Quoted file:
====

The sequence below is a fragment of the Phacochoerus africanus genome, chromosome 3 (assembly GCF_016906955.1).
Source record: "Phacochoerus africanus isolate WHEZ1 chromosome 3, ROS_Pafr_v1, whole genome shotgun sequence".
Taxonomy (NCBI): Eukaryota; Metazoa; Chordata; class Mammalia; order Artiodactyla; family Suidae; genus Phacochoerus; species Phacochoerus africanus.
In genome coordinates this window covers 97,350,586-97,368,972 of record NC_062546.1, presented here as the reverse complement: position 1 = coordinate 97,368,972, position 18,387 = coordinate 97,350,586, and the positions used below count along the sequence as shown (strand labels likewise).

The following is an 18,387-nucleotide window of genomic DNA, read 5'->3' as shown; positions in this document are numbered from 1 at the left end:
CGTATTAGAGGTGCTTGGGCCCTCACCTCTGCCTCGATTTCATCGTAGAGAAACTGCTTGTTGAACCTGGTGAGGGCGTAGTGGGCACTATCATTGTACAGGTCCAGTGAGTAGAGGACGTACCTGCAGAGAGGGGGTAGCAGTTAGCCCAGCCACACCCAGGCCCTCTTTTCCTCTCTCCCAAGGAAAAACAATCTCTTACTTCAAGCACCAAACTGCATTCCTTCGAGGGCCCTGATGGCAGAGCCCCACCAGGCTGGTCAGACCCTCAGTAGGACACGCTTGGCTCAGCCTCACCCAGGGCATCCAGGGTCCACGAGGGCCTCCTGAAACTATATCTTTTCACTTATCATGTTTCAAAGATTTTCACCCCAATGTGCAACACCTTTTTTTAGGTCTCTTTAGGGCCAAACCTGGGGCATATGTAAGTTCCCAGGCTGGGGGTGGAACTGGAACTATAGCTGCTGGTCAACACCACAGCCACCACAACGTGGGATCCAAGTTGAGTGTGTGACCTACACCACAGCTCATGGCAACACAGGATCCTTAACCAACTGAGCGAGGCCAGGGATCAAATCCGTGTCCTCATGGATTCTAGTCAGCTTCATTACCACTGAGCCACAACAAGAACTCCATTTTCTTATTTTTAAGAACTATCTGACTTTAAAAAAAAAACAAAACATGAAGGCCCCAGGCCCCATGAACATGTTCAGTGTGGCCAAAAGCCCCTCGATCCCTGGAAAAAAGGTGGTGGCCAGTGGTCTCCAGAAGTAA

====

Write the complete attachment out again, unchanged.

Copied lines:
The sequence below is a fragment of the Phacochoerus africanus genome, chromosome 3 (assembly GCF_016906955.1).
Source record: "Phacochoerus africanus isolate WHEZ1 chromosome 3, ROS_Pafr_v1, whole genome shotgun sequence".
Taxonomy (NCBI): Eukaryota; Metazoa; Chordata; class Mammalia; order Artiodactyla; family Suidae; genus Phacochoerus; species Phacochoerus africanus.
In genome coordinates this window covers 97,350,586-97,368,972 of record NC_062546.1, presented here as the reverse complement: position 1 = coordinate 97,368,972, position 18,387 = coordinate 97,350,586, and the positions used below count along the sequence as shown (strand labels likewise).

The following is an 18,387-nucleotide window of genomic DNA, read 5'->3' as shown; positions in this document are numbered from 1 at the left end:
CGTATTAGAGGTGCTTGGGCCCTCACCTCTGCCTCGATTTCATCGTAGAGAAACTGCTTGTTGAACCTGGTGAGGGCGTAGTGGGCACTATCATTGTACAGGTCCAGTGAGTAGAGGACGTACCTGCAGAGAGGGGGTAGCAGTTAGCCCAGCCACACCCAGGCCCTCTTTTCCTCTCTCCCAAGGAAAAACAATCTCTTACTTCAAGCACCAAACTGCATTCCTTCGAGGGCCCTGATGGCAGAGCCCCACCAGGCTGGTCAGACCCTCAGTAGGACACGCTTGGCTCAGCCTCACCCAGGGCATCCAGGGTCCACGAGGGCCTCCTGAAACTATATCTTTTCACTTATCATGTTTCAAAGATTTTCACCCCAATGTGCAACACCTTTTTTTAGGTCTCTTTAGGGCCAAACCTGGGGCATATGTAAGTTCCCAGGCTGGGGGTGGAACTGGAACTATAGCTGCTGGTCAACACCACAGCCACCACAACGTGGGATCCAAGTTGAGTGTGTGACCTACACCACAGCTCATGGCAACACAGGATCCTTAACCAACTGAGCGAGGCCAGGGATCAAATCCGTGTCCTCATGGATTCTAGTCAGCTTCATTACCACTGAGCCACAACAAGAACTCCATTTTCTTATTTTTAAGAACTATCTGACTTTAAAAAAAAAACAAAACATGAAGGCCCCAGGCCCCATGAACATGTTCAGTGTGGCCAAAAGCCCCTCGATCCCTGGAAAAAAGGTGGTGGCCAGTGGTCTCCAGAAGTAA